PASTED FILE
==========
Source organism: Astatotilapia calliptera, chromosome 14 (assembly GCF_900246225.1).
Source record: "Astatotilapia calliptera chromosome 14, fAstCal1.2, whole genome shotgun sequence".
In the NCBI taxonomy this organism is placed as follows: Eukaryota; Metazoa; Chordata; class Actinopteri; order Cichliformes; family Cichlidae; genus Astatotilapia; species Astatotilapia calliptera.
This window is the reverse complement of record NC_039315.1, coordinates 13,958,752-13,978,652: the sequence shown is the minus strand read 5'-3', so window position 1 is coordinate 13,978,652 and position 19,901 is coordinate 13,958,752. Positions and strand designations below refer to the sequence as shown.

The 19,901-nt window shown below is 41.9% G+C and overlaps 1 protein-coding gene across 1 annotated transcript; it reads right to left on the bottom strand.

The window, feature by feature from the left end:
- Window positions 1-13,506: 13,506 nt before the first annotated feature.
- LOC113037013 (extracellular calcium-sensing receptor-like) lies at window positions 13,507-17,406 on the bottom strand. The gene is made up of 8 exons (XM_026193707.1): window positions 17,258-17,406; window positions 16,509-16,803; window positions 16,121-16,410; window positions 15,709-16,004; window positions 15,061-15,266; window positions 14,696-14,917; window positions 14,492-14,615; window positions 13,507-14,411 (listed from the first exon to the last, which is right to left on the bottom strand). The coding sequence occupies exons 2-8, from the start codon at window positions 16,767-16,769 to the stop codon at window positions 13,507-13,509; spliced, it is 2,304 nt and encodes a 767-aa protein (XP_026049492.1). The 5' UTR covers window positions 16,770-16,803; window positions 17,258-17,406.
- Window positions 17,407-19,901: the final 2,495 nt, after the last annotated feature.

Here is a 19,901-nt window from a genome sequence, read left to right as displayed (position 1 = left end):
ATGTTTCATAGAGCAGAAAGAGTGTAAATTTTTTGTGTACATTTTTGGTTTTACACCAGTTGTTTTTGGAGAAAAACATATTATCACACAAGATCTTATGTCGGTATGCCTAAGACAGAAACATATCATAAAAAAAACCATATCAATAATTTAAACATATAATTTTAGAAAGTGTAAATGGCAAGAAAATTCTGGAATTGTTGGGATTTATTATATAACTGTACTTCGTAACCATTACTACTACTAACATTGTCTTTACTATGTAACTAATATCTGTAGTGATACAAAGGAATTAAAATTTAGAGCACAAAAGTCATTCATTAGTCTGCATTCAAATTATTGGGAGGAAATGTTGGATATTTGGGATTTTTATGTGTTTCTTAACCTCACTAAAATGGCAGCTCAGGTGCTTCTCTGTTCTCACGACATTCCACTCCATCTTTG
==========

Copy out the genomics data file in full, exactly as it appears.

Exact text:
Source organism: Astatotilapia calliptera, chromosome 14 (assembly GCF_900246225.1).
Source record: "Astatotilapia calliptera chromosome 14, fAstCal1.2, whole genome shotgun sequence".
In the NCBI taxonomy this organism is placed as follows: Eukaryota; Metazoa; Chordata; class Actinopteri; order Cichliformes; family Cichlidae; genus Astatotilapia; species Astatotilapia calliptera.
This window is the reverse complement of record NC_039315.1, coordinates 13,958,752-13,978,652: the sequence shown is the minus strand read 5'-3', so window position 1 is coordinate 13,978,652 and position 19,901 is coordinate 13,958,752. Positions and strand designations below refer to the sequence as shown.

The 19,901-nt window shown below is 41.9% G+C and overlaps 1 protein-coding gene across 1 annotated transcript; it reads right to left on the bottom strand.

The window, feature by feature from the left end:
- Window positions 1-13,506: 13,506 nt before the first annotated feature.
- LOC113037013 (extracellular calcium-sensing receptor-like) lies at window positions 13,507-17,406 on the bottom strand. The gene is made up of 8 exons (XM_026193707.1): window positions 17,258-17,406; window positions 16,509-16,803; window positions 16,121-16,410; window positions 15,709-16,004; window positions 15,061-15,266; window positions 14,696-14,917; window positions 14,492-14,615; window positions 13,507-14,411 (listed from the first exon to the last, which is right to left on the bottom strand). The coding sequence occupies exons 2-8, from the start codon at window positions 16,767-16,769 to the stop codon at window positions 13,507-13,509; spliced, it is 2,304 nt and encodes a 767-aa protein (XP_026049492.1). The 5' UTR covers window positions 16,770-16,803; window positions 17,258-17,406.
- Window positions 17,407-19,901: the final 2,495 nt, after the last annotated feature.

Here is a 19,901-nt window from a genome sequence, read left to right as displayed (position 1 = left end):
ATGTTTCATAGAGCAGAAAGAGTGTAAATTTTTTGTGTACATTTTTGGTTTTACACCAGTTGTTTTTGGAGAAAAACATATTATCACACAAGATCTTATGTCGGTATGCCTAAGACAGAAACATATCATAAAAAAAACCATATCAATAATTTAAACATATAATTTTAGAAAGTGTAAATGGCAAGAAAATTCTGGAATTGTTGGGATTTATTATATAACTGTACTTCGTAACCATTACTACTACTAACATTGTCTTTACTATGTAACTAATATCTGTAGTGATACAAAGGAATTAAAATTTAGAGCACAAAAGTCATTCATTAGTCTGCATTCAAATTATTGGGAGGAAATGTTGGATATTTGGGATTTTTATGTGTTTCTTAACCTCACTAAAATGGCAGCTCAGGTGCTTCTCTGTTCTCACGACATTCCACTCCATCTTTG